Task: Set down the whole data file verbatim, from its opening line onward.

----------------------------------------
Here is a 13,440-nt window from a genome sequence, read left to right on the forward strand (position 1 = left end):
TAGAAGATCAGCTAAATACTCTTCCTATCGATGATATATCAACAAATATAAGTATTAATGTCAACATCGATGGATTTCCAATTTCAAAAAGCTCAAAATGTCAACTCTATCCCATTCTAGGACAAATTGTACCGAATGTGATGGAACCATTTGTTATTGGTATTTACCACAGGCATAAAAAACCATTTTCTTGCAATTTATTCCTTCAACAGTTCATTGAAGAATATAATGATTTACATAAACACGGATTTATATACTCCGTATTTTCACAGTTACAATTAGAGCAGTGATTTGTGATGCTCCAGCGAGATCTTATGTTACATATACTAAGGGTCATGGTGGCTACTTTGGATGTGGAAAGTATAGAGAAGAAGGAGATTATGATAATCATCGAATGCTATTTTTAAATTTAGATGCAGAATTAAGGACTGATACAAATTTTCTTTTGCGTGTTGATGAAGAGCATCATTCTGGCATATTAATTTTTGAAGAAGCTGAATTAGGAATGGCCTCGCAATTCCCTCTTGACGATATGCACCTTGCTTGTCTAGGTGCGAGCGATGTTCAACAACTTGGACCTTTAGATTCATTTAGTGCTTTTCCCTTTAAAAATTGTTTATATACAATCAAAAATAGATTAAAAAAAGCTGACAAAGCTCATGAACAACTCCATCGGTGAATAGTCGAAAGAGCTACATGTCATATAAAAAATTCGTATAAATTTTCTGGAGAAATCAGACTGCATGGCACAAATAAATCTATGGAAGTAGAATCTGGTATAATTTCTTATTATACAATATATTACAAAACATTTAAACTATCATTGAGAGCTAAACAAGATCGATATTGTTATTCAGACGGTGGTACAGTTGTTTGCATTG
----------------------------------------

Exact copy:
Here is a 13,440-nt window from a genome sequence, read left to right on the forward strand (position 1 = left end):
TAGAAGATCAGCTAAATACTCTTCCTATCGATGATATATCAACAAATATAAGTATTAATGTCAACATCGATGGATTTCCAATTTCAAAAAGCTCAAAATGTCAACTCTATCCCATTCTAGGACAAATTGTACCGAATGTGATGGAACCATTTGTTATTGGTATTTACCACAGGCATAAAAAACCATTTTCTTGCAATTTATTCCTTCAACAGTTCATTGAAGAATATAATGATTTACATAAACACGGATTTATATACTCCGTATTTTCACAGTTACAATTAGAGCAGTGATTTGTGATGCTCCAGCGAGATCTTATGTTACATATACTAAGGGTCATGGTGGCTACTTTGGATGTGGAAAGTATAGAGAAGAAGGAGATTATGATAATCATCGAATGCTATTTTTAAATTTAGATGCAGAATTAAGGACTGATACAAATTTTCTTTTGCGTGTTGATGAAGAGCATCATTCTGGCATATTAATTTTTGAAGAAGCTGAATTAGGAATGGCCTCGCAATTCCCTCTTGACGATATGCACCTTGCTTGTCTAGGTGCGAGCGATGTTCAACAACTTGGACCTTTAGATTCATTTAGTGCTTTTCCCTTTAAAAATTGTTTATATACAATCAAAAATAGATTAAAAAAAGCTGACAAAGCTCATGAACAACTCCATCGGTGAATAGTCGAAAGAGCTACATGTCATATAAAAAATTCGTATAAATTTTCTGGAGAAATCAGACTGCATGGCACAAATAAATCTATGGAAGTAGAATCTGGTATAATTTCTTATTATACAATATATTACAAAACATTTAAACTATCATTGAGAGCTAAACAAGATCGATATTGTTATTCAGACGGTGGTACAGTTGTTTGCATTG